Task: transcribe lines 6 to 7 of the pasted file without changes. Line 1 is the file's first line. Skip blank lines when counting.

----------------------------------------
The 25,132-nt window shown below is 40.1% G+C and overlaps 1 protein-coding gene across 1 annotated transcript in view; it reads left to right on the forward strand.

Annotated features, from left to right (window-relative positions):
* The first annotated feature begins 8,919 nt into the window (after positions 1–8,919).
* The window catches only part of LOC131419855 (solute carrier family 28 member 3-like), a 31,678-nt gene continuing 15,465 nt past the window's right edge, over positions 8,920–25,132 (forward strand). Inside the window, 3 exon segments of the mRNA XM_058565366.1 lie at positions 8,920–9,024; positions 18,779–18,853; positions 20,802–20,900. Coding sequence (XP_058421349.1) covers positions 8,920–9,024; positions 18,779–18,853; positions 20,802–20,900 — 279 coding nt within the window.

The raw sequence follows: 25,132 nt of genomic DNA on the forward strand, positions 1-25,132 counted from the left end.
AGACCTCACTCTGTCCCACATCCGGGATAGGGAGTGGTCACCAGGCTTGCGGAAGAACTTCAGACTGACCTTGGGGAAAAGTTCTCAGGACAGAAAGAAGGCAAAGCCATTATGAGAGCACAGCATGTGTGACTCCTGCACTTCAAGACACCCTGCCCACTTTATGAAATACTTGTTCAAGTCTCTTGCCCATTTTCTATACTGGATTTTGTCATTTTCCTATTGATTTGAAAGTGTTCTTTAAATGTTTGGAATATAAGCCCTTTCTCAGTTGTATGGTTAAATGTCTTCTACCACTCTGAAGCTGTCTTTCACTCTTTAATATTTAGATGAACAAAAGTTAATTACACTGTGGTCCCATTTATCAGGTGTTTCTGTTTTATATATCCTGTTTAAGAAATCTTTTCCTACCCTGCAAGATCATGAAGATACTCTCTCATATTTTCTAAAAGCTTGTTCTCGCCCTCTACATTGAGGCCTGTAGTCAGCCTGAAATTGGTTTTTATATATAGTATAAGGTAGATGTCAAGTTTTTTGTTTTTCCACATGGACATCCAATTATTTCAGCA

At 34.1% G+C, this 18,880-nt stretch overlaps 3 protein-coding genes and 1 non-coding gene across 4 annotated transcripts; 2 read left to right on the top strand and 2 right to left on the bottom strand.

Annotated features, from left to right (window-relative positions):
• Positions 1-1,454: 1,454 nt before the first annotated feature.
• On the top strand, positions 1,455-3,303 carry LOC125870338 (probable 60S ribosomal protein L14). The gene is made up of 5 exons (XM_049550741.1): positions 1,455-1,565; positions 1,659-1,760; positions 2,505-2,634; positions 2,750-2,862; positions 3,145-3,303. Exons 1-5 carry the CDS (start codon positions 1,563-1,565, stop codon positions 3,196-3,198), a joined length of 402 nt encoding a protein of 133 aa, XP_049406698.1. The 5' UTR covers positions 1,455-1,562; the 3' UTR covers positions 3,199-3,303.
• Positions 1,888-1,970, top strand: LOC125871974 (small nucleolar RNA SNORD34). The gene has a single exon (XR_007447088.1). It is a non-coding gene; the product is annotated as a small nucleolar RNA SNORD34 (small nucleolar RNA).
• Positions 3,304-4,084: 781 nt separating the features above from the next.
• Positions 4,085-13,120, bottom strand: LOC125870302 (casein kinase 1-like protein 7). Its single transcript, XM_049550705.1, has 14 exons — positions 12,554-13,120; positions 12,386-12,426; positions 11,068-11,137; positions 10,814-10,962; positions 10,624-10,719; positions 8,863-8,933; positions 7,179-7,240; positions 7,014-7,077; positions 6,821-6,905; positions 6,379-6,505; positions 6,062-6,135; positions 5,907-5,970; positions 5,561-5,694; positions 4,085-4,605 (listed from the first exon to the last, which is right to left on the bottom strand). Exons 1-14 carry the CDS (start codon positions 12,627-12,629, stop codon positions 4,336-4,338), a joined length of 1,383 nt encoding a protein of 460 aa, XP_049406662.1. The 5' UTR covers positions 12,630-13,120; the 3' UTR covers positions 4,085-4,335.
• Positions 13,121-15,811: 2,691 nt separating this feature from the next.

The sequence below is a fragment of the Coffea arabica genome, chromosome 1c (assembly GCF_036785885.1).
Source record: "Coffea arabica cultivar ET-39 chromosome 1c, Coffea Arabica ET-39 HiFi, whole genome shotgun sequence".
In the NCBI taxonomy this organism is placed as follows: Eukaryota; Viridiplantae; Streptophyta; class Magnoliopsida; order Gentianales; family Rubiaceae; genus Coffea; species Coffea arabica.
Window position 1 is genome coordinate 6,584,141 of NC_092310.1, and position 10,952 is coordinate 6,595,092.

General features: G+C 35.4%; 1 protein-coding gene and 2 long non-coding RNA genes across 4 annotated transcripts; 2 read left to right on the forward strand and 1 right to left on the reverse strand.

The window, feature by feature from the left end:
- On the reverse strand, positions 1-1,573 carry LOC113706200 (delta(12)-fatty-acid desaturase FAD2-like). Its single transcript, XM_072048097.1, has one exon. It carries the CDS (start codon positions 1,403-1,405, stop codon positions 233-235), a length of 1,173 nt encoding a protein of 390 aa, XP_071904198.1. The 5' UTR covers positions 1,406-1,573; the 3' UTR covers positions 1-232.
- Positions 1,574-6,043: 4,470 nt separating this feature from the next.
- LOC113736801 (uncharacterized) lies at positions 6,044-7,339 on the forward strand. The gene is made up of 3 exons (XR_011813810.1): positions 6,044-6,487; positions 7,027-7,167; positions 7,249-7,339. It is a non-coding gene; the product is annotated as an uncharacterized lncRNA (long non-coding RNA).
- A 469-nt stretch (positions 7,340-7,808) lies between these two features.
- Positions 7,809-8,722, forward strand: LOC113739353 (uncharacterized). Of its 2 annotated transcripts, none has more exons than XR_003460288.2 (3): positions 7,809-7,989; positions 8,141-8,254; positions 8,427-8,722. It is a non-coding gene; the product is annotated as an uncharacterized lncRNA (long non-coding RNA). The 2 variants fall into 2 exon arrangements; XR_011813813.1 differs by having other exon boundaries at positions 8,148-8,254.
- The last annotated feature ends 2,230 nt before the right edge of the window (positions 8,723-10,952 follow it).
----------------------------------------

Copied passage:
AGACCTCACTCTGTCCCACATCCGGGATAGGGAGTGGTCACCAGGCTTGCGGAAGAACTTCAGACTGACCTTGGGGAAAAGTTCTCAGGACAGAAAGAAGGCAAAGCCATTATGAGAGCACAGCATGTGTGACTCCTGCACTTCAAGACACCCTGCCCACTTTATGAAATACTTGTTCAAGTCTCTTGCCCATTTTCTATACTGGATTTTGTCATTTTCCTATTGATTTGAAAGTGTTCTTTAAATGTTTGGAATATAAGCCCTTTCTCAGTTGTATGGTTAAATGTCTTCTACCACTCTGAAGCTGTCTTTCACTCTTTAATATTTAGATGAACAAAAGTTAATTACACTGTGGTCCCATTTATCAGGTGTTTCTGTTTTATATATCCTGTTTAAGAAATCTTTTCCTACCCTGCAAGATCATGAAGATACTCTCTCATATTTTCTAAAAGCTTGTTCTCGCCCTCTACATTGAGGCCTGTAGTCAGCCTGAAATTGGTTTTTATATATAGTATAAGGTAGATGTCAAGTTTTTTGTTTTTCCACATGGACATCCAATTATTTCAGCA

At 34.1% G+C, this 18,880-nt stretch overlaps 3 protein-coding genes and 1 non-coding gene across 4 annotated transcripts; 2 read left to right on the top strand and 2 right to left on the bottom strand.